History of the Beatles Recording Techniques
w/ Ken Scott
History of the Beatles Recording Techniques
6 h 6 min • 2022
On Wednesday, June 6th, 1962, four young musicians entered Studio 2 of EMI Recording Studios, known today as Abbey Road, for the first time. Little did they know that those sessions would forever change the history of recorded music and pop culture.
For the next eight years, Abbey Road became The Beatles' creative home, bringing the world some of its most cherished music to date. Over 11 albums, they would collaborate with a handful of engineers and producers, with the goal of changing the sound every time they entered the room.
In this Puremix exclusive, engineer/producer Fab Dupont heads to Abbey Road with one of the most iconic engineers in music history, Ken Scott, to learn the history of The Beatles recording techniques.
Joining Fab and Ken are "The Fab Faux." Revered as one of the most accurate tribute bands of The Beatles music, they are the perfect talent to call upon to recreate the sound of the four different eras. Their knowledge of the music, equipment, and history is second to none.
For the music, The Fab Faux have penned multiple songs, true to each era, to perform as a base for Ken to recreate the sound using the same microphones, the same consoles, and the same room that The Beatles called home for so many years.
Join Ken, Fab, and The Fab Faux as they journey back to discover and pass on the recording techniques that changed it all.
simman •Thursday, September 28, 2023
Awesome series. Sound of my youth. There is magic in that there building!
robingriffiths1970 •Saturday, September 16, 2023
I love this and I binge watched it! But why did most of the 'songs' not have vocals?? They're not songs without and vocals/harmonies were the bedrock of the Beatles. The 'tracks' became very well played and produced pastiches. And I know you can't include everything from the catalogue (e.g. full orchestras) but what about guitar effects pedals, I know there weren't many but it would have been ace to see an old Vox wah, Vox tone bender or Fuzz Face. So many missed opportunities!
Diego Hernández •Wednesday, September 13, 2023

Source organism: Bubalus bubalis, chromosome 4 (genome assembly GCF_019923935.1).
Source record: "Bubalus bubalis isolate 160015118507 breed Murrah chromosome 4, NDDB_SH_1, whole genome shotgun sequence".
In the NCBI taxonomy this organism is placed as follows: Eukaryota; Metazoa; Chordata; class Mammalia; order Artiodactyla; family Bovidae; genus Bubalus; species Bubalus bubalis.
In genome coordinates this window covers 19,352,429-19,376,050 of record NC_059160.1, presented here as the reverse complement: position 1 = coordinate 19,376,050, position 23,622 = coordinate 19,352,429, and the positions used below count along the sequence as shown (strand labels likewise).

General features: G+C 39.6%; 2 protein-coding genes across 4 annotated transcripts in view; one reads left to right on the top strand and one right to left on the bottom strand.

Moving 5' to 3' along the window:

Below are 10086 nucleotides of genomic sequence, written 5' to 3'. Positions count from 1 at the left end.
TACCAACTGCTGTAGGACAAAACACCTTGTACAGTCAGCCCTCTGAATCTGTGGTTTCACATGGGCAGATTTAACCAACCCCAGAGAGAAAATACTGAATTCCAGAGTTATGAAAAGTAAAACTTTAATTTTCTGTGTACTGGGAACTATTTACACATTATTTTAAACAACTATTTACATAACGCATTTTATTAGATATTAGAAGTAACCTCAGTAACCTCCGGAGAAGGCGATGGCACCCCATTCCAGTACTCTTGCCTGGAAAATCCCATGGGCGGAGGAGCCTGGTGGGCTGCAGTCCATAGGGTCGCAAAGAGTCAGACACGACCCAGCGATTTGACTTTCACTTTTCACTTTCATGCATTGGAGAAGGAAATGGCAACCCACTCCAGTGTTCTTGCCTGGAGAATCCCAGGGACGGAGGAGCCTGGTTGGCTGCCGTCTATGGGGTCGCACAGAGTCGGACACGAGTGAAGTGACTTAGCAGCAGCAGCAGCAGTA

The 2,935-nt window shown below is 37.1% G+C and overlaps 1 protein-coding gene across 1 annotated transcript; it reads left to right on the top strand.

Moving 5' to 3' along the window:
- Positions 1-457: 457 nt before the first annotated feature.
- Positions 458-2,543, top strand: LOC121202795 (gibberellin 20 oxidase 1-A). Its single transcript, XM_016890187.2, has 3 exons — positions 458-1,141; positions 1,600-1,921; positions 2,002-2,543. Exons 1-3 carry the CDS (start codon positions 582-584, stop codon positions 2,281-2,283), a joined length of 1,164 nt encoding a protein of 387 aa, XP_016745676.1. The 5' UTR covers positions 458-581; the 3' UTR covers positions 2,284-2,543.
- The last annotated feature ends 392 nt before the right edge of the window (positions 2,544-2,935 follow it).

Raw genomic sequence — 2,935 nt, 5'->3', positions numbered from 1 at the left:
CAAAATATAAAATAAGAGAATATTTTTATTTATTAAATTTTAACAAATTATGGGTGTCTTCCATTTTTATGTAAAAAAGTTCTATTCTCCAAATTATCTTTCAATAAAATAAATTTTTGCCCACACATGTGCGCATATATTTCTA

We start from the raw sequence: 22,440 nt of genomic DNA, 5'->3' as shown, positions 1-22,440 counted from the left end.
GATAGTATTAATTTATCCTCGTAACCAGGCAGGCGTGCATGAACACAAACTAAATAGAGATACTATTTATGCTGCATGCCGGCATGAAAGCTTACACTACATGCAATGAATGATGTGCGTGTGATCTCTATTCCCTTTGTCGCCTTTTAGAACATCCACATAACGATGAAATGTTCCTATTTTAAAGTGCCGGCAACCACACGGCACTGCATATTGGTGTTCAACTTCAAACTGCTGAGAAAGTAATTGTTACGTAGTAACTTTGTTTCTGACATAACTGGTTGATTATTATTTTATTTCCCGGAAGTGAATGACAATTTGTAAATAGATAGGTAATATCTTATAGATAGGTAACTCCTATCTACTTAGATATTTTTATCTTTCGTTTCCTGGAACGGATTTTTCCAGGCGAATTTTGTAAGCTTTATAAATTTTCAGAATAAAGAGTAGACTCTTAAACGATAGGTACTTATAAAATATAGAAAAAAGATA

Great series! Thank Fab and Mr. Ken Scott
Lucas Tencer •Wednesday, September 13, 2023
jasonkohls •Monday, September 4, 2023
What a great series... I do think the drums are too loud in the mix compared to Please Please Me, the ride cymbal's transients are still too peaky even with the tape helping to tame them. But all in all, pretty amazing and thanks for doing this!
This is a MUST for any producer or audio engineer. So much education here!
guglielmo.n •Tuesday, June 13, 2023
I read Ken's book about hits career this Summer and it's Amazing to listen to his explanation and see him works on the gears. Great great serie.
crtg12345 •Saturday, May 13, 2023
Very impressive. This is worth the entire price of Puremix!
Stormwarner •Sunday, May 7, 2023
Thanks again, Puremix! :)
filipwil •Sunday, May 7, 2023
Maybe my favorite series so far. Thanks for putting this together, learned a ton!
stingerrecords •Saturday, May 6, 2023
Thank you lots for this level of content, this inspired me to create some music using this techniques in my studio, now I'm even considering the use of one empty room in my house as an echo chamber lol, thank you so much Fab and Mr. Scott, greetins from Peru!
MarcoPolo •Saturday, May 6, 2023
Enjoyed this series. Thanks to Ken, Fab, the “band,” and staff!
Magnetopore •Friday, May 5, 2023
Maravillosa, emocionante, interesante e instructiva serie. Gracias a Ken y sobre todo al creador del contenido Fab.
Me ha parecido un documento de mucho nivel¡ Felicidades sinceras
Highlands Recording Arts •Friday, April 21, 2023
Imagine working this magic with only the REDD desk, a Fairchild and an Altec. I COME from this era - the lads were just a bit older - I was born in 1948, I saw them live at Olympia Stadium in Detroit (I think it was 35 - 40 minute set. We screamed , John told us to shut up! And then gave a us a cheeky grin. (it did not help shutting us up _ Beatlemania was very real). I first SAW the lads on Ed Sullivan (screamed at the TV in black and white (terrible little speaker) ) - which made my nasty brothers laugh at me! I bought my first Beatles album with baby sitting money - 25 cents an hour - (Meet the Beatles), played on my AWFUL record player! and REALLY heard them (more or less) on a Hard Days Night at the Dearborn theater (screamed some more - you had to be there). Our high school had an Altec limiter and I was a young and burgeoning sound engineer but didn't know it yet - I was already fascinated!. I have almost all of the guitars used with the exception of the Ric 12 - even though cantankerous - I still want one. This series shows what can be done with talent and dedication, both in the booth and on the floor. AND we owe it to PureMix!! (Thank you Fab!) Do we really need 50 plugins on Pro Tools? Do we really? Less can be more - a lot more. I would LOVE to have the wav files for this session so I can attempt my own mix. I attempt to use as LITTLE as possible with my own mixes, and as analog a signal chain as possible, and ONLY add as necessary when necessary. Listen to this series multiple times - take notes (on paper of course) - learn the lessons that less really IS more. THANK you Ken and Fab and everyone! It not only takes me back BUT its lessons are rich indeed. Bless you all - "I've got blistah's on my fingah's!" --- BEATLES forever! - and thanks again Fab! Still love you John!